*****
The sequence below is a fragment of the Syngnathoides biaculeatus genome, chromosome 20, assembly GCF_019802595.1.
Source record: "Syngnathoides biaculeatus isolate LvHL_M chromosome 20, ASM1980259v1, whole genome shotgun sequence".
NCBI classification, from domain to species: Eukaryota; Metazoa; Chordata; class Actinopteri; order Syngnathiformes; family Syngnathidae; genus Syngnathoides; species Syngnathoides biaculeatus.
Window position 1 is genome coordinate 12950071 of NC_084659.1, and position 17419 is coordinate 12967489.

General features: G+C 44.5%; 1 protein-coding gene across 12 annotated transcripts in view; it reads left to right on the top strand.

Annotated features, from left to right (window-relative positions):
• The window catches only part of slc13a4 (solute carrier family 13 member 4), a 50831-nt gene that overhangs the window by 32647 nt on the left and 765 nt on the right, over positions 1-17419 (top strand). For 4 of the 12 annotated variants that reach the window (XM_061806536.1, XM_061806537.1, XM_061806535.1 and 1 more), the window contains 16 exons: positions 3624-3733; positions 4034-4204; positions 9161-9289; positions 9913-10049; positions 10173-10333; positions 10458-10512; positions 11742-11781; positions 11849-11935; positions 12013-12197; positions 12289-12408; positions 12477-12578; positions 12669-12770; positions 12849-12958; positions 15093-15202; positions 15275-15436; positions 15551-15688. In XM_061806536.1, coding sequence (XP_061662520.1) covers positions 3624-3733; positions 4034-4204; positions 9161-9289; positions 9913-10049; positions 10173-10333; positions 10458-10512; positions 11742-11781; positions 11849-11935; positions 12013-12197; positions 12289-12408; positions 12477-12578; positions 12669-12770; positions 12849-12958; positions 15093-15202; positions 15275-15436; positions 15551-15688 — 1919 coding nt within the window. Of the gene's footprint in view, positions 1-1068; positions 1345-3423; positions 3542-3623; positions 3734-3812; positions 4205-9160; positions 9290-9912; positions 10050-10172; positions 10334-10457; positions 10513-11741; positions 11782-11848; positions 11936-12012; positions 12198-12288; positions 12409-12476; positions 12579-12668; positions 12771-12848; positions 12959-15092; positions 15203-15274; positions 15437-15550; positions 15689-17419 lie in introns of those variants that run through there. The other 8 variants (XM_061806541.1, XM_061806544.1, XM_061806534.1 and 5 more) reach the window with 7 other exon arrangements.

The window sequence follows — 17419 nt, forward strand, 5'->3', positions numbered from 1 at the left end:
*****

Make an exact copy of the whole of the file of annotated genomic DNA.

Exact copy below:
The sequence below is a fragment of the Syngnathoides biaculeatus genome, chromosome 20, assembly GCF_019802595.1.
Source record: "Syngnathoides biaculeatus isolate LvHL_M chromosome 20, ASM1980259v1, whole genome shotgun sequence".
NCBI classification, from domain to species: Eukaryota; Metazoa; Chordata; class Actinopteri; order Syngnathiformes; family Syngnathidae; genus Syngnathoides; species Syngnathoides biaculeatus.
Window position 1 is genome coordinate 12950071 of NC_084659.1, and position 17419 is coordinate 12967489.

General features: G+C 44.5%; 1 protein-coding gene across 12 annotated transcripts in view; it reads left to right on the top strand.

Annotated features, from left to right (window-relative positions):
• The window catches only part of slc13a4 (solute carrier family 13 member 4), a 50831-nt gene that overhangs the window by 32647 nt on the left and 765 nt on the right, over positions 1-17419 (top strand). For 4 of the 12 annotated variants that reach the window (XM_061806536.1, XM_061806537.1, XM_061806535.1 and 1 more), the window contains 16 exons: positions 3624-3733; positions 4034-4204; positions 9161-9289; positions 9913-10049; positions 10173-10333; positions 10458-10512; positions 11742-11781; positions 11849-11935; positions 12013-12197; positions 12289-12408; positions 12477-12578; positions 12669-12770; positions 12849-12958; positions 15093-15202; positions 15275-15436; positions 15551-15688. In XM_061806536.1, coding sequence (XP_061662520.1) covers positions 3624-3733; positions 4034-4204; positions 9161-9289; positions 9913-10049; positions 10173-10333; positions 10458-10512; positions 11742-11781; positions 11849-11935; positions 12013-12197; positions 12289-12408; positions 12477-12578; positions 12669-12770; positions 12849-12958; positions 15093-15202; positions 15275-15436; positions 15551-15688 — 1919 coding nt within the window. Of the gene's footprint in view, positions 1-1068; positions 1345-3423; positions 3542-3623; positions 3734-3812; positions 4205-9160; positions 9290-9912; positions 10050-10172; positions 10334-10457; positions 10513-11741; positions 11782-11848; positions 11936-12012; positions 12198-12288; positions 12409-12476; positions 12579-12668; positions 12771-12848; positions 12959-15092; positions 15203-15274; positions 15437-15550; positions 15689-17419 lie in introns of those variants that run through there. The other 8 variants (XM_061806541.1, XM_061806544.1, XM_061806534.1 and 5 more) reach the window with 7 other exon arrangements.

The window sequence follows — 17419 nt, forward strand, 5'->3', positions numbered from 1 at the left end: